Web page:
Friday, December 11, 2009

What's the Real Impact of Social Media

Michael Coppola, a professional acquaintance and the owner of the search-marketing firm Path Interactive posed an interesting question during a recent blog entry. Basically, he asks, is social media more hype than substance.

The basic thesis of Coppola's post was that if social media had an extensive quantifiable impact to businesses of all types, then most every business would be rapidly embracing it. Yet, social media still tends to dominate discussions among likely industries, including marketing and technology.

Another issue Coppola raises is that, unlike banners, pay-per-click ads and other familiar vehicles, it's much harder to quantify the value of spending time on LinkedIn. While that's true to a degree, I think it's important to bring this back to what marketing can and can't do. At its core, marketing is designed to give potential consumers of a product or service more information that they can use to make an informed decision. While you can incentivize people to "pull the trigger" and buy your product or service, they have to actually be a big enough believer to become a consumer. In that sense, there's not much difference from banners and pay-per-click ads than social media or traditional PR. For example, in a typical ad campaign, you can only really expect people visit your Web site, store, etc. If people weren't converted into buyers, there's a whole host of other reasons that were responsible.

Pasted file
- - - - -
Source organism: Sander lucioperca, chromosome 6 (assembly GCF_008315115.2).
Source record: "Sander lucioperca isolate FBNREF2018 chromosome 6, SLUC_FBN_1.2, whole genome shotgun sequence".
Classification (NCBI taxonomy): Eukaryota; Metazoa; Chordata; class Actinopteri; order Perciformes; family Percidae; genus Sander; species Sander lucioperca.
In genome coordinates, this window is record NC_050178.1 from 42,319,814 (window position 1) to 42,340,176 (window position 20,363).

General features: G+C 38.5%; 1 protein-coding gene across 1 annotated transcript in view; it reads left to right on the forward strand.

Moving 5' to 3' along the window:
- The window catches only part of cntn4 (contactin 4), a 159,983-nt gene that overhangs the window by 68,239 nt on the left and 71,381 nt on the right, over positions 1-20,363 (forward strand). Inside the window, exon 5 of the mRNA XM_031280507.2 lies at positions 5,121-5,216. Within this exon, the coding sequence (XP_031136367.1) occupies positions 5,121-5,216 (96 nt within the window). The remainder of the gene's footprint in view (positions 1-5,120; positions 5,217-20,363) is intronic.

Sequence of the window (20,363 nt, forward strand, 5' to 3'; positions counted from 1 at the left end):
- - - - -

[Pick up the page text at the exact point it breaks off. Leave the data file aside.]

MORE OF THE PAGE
The reason most haven't found success with social media is they're thinking of it as too much like a traditional marketing venue and not enough as a unique venue where the sharing of information is key. If you don't establish yourself as a trusted source and take the time that it takes to do that, then you'll likely see lukewarm success at best.

I'd welcome the thoughts of others and any relevant experience individuals would like to share.